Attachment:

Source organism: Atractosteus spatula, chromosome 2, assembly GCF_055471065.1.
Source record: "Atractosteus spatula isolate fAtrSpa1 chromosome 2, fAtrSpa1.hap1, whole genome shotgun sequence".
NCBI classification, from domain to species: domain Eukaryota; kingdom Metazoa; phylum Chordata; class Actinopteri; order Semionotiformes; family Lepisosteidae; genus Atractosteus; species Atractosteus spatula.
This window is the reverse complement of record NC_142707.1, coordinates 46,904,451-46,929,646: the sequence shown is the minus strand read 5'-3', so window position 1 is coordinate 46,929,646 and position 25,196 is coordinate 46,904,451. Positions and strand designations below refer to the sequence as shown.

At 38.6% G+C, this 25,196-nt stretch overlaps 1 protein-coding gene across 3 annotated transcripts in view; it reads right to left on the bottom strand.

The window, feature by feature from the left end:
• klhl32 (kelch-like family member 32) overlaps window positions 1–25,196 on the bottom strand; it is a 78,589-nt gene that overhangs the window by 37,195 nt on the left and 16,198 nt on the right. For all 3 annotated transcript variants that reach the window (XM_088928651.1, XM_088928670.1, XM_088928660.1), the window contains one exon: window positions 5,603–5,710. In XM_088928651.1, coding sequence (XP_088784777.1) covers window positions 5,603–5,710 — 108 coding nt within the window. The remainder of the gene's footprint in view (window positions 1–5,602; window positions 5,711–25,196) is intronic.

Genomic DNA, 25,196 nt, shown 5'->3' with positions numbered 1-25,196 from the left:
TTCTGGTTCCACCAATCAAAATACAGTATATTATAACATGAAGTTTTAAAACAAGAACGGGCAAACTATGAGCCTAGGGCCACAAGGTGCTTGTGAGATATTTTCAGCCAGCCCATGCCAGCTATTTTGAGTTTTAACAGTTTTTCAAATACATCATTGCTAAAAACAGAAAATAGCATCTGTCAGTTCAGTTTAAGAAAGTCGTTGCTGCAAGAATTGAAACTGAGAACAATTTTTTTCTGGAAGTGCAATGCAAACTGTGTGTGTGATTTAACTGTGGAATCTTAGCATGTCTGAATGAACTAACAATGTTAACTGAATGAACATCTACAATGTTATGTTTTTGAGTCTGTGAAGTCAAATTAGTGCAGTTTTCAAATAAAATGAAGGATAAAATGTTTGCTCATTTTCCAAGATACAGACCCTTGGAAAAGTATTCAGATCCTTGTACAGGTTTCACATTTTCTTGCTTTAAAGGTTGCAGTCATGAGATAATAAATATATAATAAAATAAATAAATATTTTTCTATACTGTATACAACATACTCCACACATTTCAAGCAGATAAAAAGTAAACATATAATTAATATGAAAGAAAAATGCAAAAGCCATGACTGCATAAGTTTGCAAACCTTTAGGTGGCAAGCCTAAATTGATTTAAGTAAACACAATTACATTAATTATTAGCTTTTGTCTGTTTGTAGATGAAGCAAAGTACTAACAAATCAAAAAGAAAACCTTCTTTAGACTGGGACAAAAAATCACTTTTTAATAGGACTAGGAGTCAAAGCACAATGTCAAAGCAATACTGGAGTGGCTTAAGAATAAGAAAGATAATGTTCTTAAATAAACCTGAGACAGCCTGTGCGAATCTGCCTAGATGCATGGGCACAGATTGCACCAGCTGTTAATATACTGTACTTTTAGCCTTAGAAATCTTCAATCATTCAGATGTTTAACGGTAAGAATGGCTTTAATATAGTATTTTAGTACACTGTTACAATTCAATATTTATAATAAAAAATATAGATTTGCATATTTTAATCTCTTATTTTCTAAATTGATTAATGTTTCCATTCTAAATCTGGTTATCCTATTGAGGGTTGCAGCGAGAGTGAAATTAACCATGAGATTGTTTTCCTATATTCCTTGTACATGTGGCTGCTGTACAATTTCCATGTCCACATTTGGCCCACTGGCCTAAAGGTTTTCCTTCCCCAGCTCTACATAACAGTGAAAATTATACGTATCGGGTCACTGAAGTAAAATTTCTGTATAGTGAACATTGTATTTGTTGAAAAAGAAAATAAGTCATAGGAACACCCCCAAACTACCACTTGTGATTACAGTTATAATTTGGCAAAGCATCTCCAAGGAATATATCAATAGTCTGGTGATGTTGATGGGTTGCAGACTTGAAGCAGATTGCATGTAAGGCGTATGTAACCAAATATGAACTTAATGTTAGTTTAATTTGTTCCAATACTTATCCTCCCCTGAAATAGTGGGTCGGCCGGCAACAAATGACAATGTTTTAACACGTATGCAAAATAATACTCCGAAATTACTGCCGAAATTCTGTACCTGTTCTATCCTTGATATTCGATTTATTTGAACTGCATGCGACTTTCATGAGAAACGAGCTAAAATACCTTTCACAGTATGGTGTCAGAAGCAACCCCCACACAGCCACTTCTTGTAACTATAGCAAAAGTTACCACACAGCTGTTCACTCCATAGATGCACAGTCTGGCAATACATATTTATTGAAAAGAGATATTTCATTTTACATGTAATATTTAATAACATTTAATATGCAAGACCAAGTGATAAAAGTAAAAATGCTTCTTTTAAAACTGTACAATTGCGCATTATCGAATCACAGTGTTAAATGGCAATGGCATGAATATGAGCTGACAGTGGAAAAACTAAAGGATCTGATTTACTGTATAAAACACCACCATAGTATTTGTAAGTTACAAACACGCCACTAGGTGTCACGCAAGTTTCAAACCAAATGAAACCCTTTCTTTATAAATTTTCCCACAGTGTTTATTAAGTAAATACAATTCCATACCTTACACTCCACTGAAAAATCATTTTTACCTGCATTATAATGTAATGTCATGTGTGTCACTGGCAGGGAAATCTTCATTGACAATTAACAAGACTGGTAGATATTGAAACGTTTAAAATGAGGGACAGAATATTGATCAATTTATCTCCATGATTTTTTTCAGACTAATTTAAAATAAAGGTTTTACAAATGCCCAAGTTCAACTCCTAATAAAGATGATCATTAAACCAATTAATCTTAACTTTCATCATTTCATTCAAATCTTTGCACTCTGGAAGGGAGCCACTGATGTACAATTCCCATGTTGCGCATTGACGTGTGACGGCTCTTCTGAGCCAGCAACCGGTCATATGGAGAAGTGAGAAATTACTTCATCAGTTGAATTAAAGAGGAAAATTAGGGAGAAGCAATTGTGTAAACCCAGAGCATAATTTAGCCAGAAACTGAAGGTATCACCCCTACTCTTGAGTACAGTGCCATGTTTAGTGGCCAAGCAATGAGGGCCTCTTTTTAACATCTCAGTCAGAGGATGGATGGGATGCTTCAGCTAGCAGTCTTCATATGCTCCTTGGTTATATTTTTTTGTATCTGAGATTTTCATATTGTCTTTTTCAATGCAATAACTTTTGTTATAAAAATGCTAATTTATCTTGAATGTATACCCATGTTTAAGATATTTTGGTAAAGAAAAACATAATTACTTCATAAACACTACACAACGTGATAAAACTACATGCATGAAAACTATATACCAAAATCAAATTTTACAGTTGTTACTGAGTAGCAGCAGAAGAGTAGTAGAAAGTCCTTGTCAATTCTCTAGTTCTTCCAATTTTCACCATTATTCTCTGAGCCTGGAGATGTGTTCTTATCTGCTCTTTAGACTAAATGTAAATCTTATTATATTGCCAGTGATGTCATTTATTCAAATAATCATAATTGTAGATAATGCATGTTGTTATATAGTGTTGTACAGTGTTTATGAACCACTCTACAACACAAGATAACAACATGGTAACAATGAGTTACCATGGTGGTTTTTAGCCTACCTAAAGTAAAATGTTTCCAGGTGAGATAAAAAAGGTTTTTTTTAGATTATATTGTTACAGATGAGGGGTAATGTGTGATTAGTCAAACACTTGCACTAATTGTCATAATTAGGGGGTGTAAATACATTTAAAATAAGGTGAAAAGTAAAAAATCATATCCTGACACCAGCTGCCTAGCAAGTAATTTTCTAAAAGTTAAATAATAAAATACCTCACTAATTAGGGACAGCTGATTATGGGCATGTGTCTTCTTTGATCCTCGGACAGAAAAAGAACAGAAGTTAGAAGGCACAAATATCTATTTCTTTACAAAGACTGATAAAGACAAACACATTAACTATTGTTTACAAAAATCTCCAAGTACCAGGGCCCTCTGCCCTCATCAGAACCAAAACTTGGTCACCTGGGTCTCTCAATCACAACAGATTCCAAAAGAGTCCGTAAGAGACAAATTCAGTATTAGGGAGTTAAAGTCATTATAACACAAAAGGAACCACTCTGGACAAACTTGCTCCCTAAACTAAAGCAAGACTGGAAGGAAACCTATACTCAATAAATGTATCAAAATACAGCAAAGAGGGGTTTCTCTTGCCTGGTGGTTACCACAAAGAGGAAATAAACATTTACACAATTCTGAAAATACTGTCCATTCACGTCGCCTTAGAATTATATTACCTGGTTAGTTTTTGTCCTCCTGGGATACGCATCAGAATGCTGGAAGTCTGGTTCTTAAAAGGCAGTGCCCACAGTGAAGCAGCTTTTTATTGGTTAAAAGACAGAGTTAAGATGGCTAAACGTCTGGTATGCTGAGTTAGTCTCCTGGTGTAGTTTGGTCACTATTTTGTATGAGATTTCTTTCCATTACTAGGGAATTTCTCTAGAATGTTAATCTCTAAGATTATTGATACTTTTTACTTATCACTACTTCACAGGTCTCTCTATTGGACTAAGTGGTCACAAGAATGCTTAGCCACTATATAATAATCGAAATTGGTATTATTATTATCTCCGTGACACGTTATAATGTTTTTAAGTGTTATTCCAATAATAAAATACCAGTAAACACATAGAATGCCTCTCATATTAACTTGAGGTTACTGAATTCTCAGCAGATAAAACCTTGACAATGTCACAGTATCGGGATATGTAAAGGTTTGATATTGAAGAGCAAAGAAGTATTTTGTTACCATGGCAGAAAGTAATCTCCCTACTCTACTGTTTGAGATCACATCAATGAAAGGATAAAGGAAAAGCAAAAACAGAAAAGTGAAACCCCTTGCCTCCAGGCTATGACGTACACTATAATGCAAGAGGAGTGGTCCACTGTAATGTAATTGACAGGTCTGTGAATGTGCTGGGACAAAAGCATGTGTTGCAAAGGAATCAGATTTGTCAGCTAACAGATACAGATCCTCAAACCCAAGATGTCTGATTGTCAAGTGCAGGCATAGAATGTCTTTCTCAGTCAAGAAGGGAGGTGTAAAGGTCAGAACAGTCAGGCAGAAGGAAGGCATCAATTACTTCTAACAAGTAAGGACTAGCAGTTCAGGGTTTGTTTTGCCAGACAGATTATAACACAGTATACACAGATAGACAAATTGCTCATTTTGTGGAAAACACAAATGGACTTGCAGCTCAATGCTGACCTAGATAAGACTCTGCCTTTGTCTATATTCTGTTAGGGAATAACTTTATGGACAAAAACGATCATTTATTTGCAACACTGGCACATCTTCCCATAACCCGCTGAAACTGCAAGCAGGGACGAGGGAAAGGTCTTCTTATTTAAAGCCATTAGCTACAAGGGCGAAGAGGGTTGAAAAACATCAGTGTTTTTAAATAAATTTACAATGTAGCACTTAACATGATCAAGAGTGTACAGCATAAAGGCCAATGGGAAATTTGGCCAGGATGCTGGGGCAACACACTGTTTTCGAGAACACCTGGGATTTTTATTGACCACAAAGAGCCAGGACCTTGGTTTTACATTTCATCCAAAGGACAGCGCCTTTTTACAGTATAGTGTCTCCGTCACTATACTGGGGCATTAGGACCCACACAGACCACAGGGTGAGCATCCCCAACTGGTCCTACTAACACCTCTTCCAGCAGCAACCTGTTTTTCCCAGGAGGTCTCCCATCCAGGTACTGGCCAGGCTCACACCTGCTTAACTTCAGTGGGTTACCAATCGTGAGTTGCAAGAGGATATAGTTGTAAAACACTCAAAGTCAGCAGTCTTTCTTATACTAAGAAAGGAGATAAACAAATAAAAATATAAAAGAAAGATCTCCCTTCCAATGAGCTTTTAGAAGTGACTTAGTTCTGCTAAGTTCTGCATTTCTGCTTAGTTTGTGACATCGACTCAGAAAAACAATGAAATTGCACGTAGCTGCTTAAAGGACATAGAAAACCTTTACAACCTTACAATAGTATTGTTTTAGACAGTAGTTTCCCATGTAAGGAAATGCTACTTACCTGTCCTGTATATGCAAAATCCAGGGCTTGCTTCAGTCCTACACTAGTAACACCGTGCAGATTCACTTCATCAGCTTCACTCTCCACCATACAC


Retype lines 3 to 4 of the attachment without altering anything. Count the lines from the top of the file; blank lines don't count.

NCBI classification, from domain to species: domain Eukaryota; kingdom Metazoa; phylum Chordata; class Actinopteri; order Semionotiformes; family Lepisosteidae; genus Atractosteus; species Atractosteus spatula.
This window is the reverse complement of record NC_142707.1, coordinates 46,904,451-46,929,646: the sequence shown is the minus strand read 5'-3', so window position 1 is coordinate 46,929,646 and position 25,196 is coordinate 46,904,451. Positions and strand designations below refer to the sequence as shown.